While Other Department Stores Close, Boscov’s Has Record-Breaking Sales Year

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WILKES-BARRE, Pa. -- At this point, we’re used to hearing about big department stores falling on hard times. However, in 2017, Boscov’s actually had a record-breaking sales year, selling its biggest volume ever.

Customers in Wilkes-Barre seem to think it’s the personal touch that sets Boscov's apart from other stores.

“Many of the salespeople here have been here for time eternity. We're only here for half the year, but they recognize you,” Gordon Simington of Lake Silkworth said.

“Well, one thing, it's close to where I live. I don't have to catch a bus and there's good sales in here,” Carol of Wilkes-Barre said.

Bon-Ton and Sears are two anchor stores in the Wyoming Valley Mall in the process of closing up shop in Wilkes-Barre Township.

However, at Boscov’s in downtown Wilkes-Barre, business is booming.

Boscov’s Chairman and CEO Jim Boscov said, “The Wilkes-Barre location is a very good example of a store with loyal clientele. We had a perfectly healthy brick and mortar increase in the last year there.”

Downtown business officials said the store on South Main Street also brings in business for other shops.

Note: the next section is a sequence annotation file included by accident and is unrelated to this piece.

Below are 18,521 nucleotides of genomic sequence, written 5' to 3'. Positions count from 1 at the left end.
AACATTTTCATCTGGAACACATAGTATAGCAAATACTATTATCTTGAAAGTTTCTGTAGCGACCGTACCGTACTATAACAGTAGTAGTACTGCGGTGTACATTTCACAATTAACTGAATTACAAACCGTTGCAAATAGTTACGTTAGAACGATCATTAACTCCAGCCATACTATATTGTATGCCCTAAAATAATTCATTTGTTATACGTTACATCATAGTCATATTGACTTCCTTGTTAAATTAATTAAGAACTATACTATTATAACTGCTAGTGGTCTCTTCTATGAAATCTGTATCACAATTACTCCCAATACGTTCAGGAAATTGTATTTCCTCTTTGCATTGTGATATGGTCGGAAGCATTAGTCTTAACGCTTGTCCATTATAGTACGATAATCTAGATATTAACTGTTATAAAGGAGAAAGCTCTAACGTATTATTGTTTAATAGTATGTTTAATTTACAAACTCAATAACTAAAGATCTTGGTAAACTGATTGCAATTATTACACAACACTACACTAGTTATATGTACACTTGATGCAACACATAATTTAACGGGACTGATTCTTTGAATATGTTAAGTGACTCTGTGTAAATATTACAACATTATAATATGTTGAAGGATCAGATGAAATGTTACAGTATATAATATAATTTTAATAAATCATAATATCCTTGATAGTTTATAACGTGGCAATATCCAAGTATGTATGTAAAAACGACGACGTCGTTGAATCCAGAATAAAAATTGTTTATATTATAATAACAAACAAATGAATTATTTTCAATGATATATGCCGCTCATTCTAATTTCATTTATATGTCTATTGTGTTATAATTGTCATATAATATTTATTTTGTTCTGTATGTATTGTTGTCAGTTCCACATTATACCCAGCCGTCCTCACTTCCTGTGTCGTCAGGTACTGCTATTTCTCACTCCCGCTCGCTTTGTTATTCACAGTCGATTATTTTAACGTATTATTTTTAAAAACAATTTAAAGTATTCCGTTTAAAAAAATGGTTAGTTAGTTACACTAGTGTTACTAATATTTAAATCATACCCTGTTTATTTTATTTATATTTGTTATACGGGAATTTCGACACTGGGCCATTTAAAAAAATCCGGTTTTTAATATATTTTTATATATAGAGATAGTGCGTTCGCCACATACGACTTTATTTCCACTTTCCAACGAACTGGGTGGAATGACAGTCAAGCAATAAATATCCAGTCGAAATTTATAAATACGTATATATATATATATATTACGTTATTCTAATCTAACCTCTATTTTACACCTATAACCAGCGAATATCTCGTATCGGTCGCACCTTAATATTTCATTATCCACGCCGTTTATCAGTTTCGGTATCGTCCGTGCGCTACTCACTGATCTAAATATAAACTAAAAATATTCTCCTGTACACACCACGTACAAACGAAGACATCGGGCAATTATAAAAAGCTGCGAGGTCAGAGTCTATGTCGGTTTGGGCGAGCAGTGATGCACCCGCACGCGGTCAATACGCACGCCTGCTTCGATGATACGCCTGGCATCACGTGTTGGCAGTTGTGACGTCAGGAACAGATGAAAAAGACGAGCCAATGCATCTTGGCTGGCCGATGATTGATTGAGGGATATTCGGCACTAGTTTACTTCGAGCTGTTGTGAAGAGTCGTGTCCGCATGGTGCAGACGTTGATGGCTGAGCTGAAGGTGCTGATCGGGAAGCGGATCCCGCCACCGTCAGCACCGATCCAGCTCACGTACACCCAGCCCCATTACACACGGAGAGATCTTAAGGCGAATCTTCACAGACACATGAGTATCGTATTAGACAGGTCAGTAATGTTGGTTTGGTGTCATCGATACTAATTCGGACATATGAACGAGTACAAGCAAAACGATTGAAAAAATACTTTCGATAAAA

"It keeps everything else going in downtown Wilkes-Barre. To me, it's the central core of downtown Wilkes-Barre,” president of the Downtown Wilkes-Barre Business Association John Maday said.

Even at a time when many people are shopping online, Boscov’s had a single digit increase in sales at its physical stores.

Shoppers said the reason why they think the department store has been so successful is that they actually enjoy going there.

“You could walk into that store and they know your name. It's basically the old Cheers scenario,” Maday said.

“You just feel it's a hometown atmosphere,” Simington said.

Boscov’s has plans to open a 47th store in Connecticut.

1 Comment

  • Edward Moran

    The same thing is happening with bookstores. While big Barnes & Noble is shutting stores, independent bookstores are springing up in every city, managed by literary types who actually read the books and know their authors.

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